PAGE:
Most of these changes were rather boring (when you’re just starting out even the obvious things get skipped), but to give you a sense of the first steps:

  • Run tests on more capable hosts (scale up)
  • Run independent tests in parallel instead of serially (scale out)
  • Increase parallelism within tests (for languages that support multiprocessor builds)
  • Cache dependent libraries that don’t change between builds
  • Re-use built results instead of rebuilding at each step

Each of those can be done without really understanding why your builds are slow and they’ll almost certainly have a positive impact. Different SaaS providers may make some easier than others, but eventually you’ll exhaust the obvious easy answers and need better data in order to choose where to invest your time.

InfoQ: How did you get a deeper insight into the performance of your build process?

Hartshorne: Some of the tools you might use in the software supply chain export some metrics. Github has its commit history, and build systems have a small amount of timings and their status around the builds. We have other really fancy tools, and as developers and operators, we know how to understand very complex systems using these tools and we should take advantage of that.

The key to fitting these pieces together is to insist that our vendors have APIs that expose this data, both in realtime and after the fact. APIs are the glue that let us push a commit to GitHub that triggers a build in CircleCI that pushes release artifacts that trigger a deploy… APIs are how we create a software supply chain - and they will be how we instrument it as well. The APIs that expose timing and performance data are less complete than those that provide direct functionality because not enough people want them.

As our industry realizes that some of the data around how code moves from development to production can be closely correlated with the ability of a business to quickly respond to a changing environment, I think more people will want access to the numbers that let you better see these processes go by. Two of the factors identified by the State of DevOps DORA report as correlating to high performing teams are directly tied to how long it takes code to move from concept to production (deploy frequency and change lead time) - there’s no question in my mind that this will be an area of growth in the near future.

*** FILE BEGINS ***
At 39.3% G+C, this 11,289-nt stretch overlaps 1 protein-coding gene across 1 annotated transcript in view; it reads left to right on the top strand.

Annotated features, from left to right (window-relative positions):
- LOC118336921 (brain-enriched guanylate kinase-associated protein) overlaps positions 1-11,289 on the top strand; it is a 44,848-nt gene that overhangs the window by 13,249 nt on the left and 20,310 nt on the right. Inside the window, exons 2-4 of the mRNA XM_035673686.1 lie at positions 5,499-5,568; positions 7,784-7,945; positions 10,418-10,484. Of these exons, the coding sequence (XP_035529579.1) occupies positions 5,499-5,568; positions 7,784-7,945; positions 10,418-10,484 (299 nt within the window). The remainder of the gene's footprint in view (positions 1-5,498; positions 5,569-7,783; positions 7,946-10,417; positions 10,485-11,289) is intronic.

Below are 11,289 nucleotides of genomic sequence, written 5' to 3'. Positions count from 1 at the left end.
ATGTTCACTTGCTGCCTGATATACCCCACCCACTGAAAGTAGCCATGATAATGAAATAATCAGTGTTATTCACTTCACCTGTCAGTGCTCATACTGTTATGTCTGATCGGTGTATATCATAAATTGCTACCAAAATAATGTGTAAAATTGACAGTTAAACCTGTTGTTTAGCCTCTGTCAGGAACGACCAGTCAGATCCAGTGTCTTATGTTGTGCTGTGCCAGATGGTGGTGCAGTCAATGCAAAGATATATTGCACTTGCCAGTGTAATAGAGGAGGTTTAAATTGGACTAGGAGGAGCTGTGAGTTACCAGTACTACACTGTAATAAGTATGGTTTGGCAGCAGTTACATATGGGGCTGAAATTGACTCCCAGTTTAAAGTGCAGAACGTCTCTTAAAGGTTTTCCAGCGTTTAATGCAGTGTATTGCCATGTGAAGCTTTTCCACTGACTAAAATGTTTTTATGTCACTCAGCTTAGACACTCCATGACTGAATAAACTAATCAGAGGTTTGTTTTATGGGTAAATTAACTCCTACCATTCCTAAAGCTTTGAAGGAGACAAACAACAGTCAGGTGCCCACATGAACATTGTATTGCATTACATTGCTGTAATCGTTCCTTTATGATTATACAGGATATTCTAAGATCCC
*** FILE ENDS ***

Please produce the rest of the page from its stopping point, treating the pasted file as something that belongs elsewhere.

InfoQ: What benefits have you noticed?

Hartshorne: By hooking these processes together and understanding patterns in the data flow, we can really improve the lives of our own developers. We can improve the efficiency of our development process. This is an exciting area because there hasn’t been a whole lot of work focused there for the most part. I’m not really sure why this focus has been missing, but hazarding a guess I’d say that the CD portion of the CI/CD world seems to be the part that’s hanging on to custom patchwork setups the hardest.

Seeing developers hook up their code to a continuous testing environment is standard fare these days. Automatically moving the artifacts built by that continuous process into production seems to be far less standardized. Folks that work in PaaS environments might be the first to see progress here (in something like Heroku or Jenkins X or Kubernetes, the deploy step is much more likely to be easily integrated with the test step), but we’ll see.

InfoQ: What have you learned?

Hartshorne: First, it became clear that build systems are not as impenetrable as they appear to be. The purpose of a build system is to run a bunch of commands, and by hooking into that and using some normal operating system and process tricks, you can get an enormous amount of insight into your build processes very easily. Second, you can use this insight to focus your developer actions around maintaining your build system. And third, that there are huge areas of software supply chain outside of build and test that will benefit from this same kind of extra analysis.